Child Health & Safety News Roundup: 04-21-2014 to 04-27-2014

PedSafe girls Square Button FinalWelcome to Pediatric Safety’s weekly “Child Health & Safety News Roundup”- a recap of the past week’s child health and safety news headlines from around the world.

Each day we use Twitter and Facebook to communicate relevant and timely health and safety information to the parents, medical professionals and other caregivers who follow us. Occasionally we may miss something, but we think overall we’re doing a pretty good job of keeping you informed. But for our friends and colleagues not on Twitter or FB (or who are but may have missed something), we offer you a recap of the past week’s top 10 events & stories.

PedSafe Child Health & Safety Headline of the Week:
Top 10 Things You Should NOT Share on Social Networks  http://t.co/lS22jqws9w Wonderful article you SHOULD share w/your family

The Dark Side of Golf Carts: Hidden Danger for your Family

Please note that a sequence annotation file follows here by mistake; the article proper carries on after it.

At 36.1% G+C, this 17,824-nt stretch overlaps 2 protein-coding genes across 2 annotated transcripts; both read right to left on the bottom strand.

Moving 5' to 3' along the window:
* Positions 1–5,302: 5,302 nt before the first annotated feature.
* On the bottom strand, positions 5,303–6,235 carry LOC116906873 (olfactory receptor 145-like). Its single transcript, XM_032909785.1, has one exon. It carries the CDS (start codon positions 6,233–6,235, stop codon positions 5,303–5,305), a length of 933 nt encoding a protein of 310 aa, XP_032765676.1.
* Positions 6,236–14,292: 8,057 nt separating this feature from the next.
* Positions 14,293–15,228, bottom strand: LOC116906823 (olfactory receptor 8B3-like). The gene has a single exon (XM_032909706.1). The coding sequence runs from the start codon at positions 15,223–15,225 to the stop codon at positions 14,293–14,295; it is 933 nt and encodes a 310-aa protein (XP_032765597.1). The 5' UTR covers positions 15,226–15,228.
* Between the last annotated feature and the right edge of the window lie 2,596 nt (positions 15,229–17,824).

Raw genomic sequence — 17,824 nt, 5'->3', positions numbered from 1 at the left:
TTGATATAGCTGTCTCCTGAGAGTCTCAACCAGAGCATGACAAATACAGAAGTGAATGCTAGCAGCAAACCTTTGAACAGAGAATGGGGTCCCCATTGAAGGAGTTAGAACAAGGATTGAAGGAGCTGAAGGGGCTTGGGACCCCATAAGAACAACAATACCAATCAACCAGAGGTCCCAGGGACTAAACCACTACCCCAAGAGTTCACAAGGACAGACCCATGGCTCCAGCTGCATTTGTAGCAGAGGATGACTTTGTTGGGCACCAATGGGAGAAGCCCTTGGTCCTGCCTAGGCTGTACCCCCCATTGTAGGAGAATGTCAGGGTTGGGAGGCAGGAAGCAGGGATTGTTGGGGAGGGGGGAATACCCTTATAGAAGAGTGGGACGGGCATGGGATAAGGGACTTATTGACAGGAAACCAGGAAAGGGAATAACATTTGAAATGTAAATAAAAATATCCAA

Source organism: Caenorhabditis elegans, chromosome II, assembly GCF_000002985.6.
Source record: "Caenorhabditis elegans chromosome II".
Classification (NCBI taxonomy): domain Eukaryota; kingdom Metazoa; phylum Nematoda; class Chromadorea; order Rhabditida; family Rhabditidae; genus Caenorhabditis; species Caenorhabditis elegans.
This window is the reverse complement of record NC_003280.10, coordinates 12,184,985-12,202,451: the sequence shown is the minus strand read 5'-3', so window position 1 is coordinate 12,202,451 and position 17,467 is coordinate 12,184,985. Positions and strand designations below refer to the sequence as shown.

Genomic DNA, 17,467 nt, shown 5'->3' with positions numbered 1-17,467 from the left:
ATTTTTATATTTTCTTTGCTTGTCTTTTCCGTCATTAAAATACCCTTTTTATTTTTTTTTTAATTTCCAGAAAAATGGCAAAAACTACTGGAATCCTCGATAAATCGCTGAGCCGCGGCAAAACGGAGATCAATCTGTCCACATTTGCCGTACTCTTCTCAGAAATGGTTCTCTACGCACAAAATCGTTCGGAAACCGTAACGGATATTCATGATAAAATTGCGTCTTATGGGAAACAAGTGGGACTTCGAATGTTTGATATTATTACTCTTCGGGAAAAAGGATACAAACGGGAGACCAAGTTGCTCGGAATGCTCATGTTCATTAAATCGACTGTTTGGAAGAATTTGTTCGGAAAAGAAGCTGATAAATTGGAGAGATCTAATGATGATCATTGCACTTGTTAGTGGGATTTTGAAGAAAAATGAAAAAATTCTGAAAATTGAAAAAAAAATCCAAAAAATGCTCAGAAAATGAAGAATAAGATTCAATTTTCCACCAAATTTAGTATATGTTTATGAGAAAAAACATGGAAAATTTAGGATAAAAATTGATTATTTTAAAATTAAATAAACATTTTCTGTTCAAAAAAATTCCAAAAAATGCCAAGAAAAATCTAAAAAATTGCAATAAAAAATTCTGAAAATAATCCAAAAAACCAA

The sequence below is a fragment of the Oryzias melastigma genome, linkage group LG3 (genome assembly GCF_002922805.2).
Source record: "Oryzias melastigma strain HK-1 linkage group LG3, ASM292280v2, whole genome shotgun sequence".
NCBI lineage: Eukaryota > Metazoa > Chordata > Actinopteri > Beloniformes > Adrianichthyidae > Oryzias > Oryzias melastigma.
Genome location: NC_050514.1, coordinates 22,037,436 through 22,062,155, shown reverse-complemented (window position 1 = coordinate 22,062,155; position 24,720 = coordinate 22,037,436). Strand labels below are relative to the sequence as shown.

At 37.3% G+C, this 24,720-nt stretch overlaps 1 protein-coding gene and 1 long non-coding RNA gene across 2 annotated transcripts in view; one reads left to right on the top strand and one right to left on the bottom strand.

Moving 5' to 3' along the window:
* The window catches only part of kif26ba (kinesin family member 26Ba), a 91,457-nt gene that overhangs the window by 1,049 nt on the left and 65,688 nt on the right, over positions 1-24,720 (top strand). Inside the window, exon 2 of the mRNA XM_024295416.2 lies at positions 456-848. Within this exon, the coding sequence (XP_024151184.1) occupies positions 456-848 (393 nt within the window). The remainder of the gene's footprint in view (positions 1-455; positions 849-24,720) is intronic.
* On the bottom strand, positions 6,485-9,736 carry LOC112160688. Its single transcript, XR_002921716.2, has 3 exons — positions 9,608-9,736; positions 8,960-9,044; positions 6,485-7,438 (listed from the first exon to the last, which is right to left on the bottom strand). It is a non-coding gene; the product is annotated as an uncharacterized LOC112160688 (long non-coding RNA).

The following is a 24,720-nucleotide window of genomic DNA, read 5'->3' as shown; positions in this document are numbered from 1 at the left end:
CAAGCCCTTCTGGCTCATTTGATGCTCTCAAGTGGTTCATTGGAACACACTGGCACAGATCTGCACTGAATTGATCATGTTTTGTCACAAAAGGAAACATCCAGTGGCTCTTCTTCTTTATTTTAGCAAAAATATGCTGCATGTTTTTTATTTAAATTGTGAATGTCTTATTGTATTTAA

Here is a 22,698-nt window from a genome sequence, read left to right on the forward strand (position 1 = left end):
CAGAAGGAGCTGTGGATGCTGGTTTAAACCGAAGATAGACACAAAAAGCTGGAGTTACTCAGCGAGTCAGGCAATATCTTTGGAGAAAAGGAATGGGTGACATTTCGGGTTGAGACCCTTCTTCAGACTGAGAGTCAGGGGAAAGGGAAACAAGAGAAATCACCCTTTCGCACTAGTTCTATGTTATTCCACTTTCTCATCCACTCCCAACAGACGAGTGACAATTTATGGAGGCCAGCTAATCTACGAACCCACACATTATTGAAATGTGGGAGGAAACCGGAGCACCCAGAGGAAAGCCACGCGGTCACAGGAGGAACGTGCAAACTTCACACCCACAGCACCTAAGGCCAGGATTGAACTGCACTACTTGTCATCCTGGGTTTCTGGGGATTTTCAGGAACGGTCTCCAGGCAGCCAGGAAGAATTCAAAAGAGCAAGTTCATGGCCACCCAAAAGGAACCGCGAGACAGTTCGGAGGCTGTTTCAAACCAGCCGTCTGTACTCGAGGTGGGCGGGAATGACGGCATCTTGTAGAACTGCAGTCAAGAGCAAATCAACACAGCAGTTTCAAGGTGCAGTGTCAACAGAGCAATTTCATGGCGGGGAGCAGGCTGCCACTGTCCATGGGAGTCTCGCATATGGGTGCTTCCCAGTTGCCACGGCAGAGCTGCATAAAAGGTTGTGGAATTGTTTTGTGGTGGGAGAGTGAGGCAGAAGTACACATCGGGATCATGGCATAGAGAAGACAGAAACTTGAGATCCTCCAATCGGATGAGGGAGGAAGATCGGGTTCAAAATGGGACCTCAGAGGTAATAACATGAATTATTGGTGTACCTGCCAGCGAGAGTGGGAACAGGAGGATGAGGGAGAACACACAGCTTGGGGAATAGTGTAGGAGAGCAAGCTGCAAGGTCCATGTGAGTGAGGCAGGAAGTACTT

Unsafe kid in golf cartIf you have gone to play golf in the last 30 years or so, then you are probably familiar with golf carts. Playing golf and driving the cart around the course are part of what makes playing golf so much fun and up until a few years ago, golf carts have mainly been relegated to golf courses and maybe some fancy golf retirement communities around the country. But if you look around now, golf carts are everywhere. No longer are golf carts relegated to the golf course and surrounding communities. Golf carts and golf cart ownership have gone through the roof. Market research firm IBIS World forecasts that by 2016, 76,685 golf carts will be sold annually in the U.S and according to the Insurance Institute of Highway Safety (IIHS,) all but four states have laws that allow golf carts or other low speed vehicles to be driven on public roads. Alaska and Texas even let them be driven on roads with speed limits up to 45 mph, showing that golf carts are becoming a part of our everyday lives and accommodating them will be the next step.